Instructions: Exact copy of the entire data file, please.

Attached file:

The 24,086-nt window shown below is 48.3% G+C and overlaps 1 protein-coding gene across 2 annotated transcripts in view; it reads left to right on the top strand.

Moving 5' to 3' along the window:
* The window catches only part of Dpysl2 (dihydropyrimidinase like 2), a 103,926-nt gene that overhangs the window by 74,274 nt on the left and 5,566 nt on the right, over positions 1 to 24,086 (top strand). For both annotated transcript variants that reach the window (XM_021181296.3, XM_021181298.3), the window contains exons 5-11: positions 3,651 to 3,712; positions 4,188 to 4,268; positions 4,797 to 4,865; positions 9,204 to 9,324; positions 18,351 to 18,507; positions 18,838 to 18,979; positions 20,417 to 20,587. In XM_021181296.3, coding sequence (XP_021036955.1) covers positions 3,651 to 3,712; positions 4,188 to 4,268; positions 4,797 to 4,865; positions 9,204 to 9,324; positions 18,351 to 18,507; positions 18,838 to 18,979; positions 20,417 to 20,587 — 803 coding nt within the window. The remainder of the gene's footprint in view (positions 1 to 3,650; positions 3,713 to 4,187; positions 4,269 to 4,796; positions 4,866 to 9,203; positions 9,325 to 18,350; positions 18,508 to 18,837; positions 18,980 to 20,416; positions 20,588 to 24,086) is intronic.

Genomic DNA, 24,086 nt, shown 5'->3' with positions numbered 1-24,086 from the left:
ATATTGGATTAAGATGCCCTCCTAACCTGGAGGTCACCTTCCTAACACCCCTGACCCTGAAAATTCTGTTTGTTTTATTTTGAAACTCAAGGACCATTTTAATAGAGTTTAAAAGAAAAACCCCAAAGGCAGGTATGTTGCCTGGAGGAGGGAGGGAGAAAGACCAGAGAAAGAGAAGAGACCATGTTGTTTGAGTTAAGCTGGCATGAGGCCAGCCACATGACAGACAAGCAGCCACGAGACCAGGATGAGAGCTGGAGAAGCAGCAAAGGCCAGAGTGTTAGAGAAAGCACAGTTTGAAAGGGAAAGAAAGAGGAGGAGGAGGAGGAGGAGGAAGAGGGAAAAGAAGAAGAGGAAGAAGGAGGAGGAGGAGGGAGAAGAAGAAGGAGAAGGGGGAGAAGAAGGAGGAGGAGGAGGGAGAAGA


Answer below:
The 24,086-nt window shown below is 48.3% G+C and overlaps 1 protein-coding gene across 2 annotated transcripts in view; it reads left to right on the top strand.

Moving 5' to 3' along the window:
* The window catches only part of Dpysl2 (dihydropyrimidinase like 2), a 103,926-nt gene that overhangs the window by 74,274 nt on the left and 5,566 nt on the right, over positions 1 to 24,086 (top strand). For both annotated transcript variants that reach the window (XM_021181296.3, XM_021181298.3), the window contains exons 5-11: positions 3,651 to 3,712; positions 4,188 to 4,268; positions 4,797 to 4,865; positions 9,204 to 9,324; positions 18,351 to 18,507; positions 18,838 to 18,979; positions 20,417 to 20,587. In XM_021181296.3, coding sequence (XP_021036955.1) covers positions 3,651 to 3,712; positions 4,188 to 4,268; positions 4,797 to 4,865; positions 9,204 to 9,324; positions 18,351 to 18,507; positions 18,838 to 18,979; positions 20,417 to 20,587 — 803 coding nt within the window. The remainder of the gene's footprint in view (positions 1 to 3,650; positions 3,713 to 4,187; positions 4,269 to 4,796; positions 4,866 to 9,203; positions 9,325 to 18,350; positions 18,508 to 18,837; positions 18,980 to 20,416; positions 20,588 to 24,086) is intronic.

Genomic DNA, 24,086 nt, shown 5'->3' with positions numbered 1-24,086 from the left:
ATATTGGATTAAGATGCCCTCCTAACCTGGAGGTCACCTTCCTAACACCCCTGACCCTGAAAATTCTGTTTGTTTTATTTTGAAACTCAAGGACCATTTTAATAGAGTTTAAAAGAAAAACCCCAAAGGCAGGTATGTTGCCTGGAGGAGGGAGGGAGAAAGACCAGAGAAAGAGAAGAGACCATGTTGTTTGAGTTAAGCTGGCATGAGGCCAGCCACATGACAGACAAGCAGCCACGAGACCAGGATGAGAGCTGGAGAAGCAGCAAAGGCCAGAGTGTTAGAGAAAGCACAGTTTGAAAGGGAAAGAAAGAGGAGGAGGAGGAGGAGGAGGAAGAGGGAAAAGAAGAAGAGGAAGAAGGAGGAGGAGGAGGGAGAAGAAGAAGGAGAAGGGGGAGAAGAAGGAGGAGGAGGAGGGAGAAGA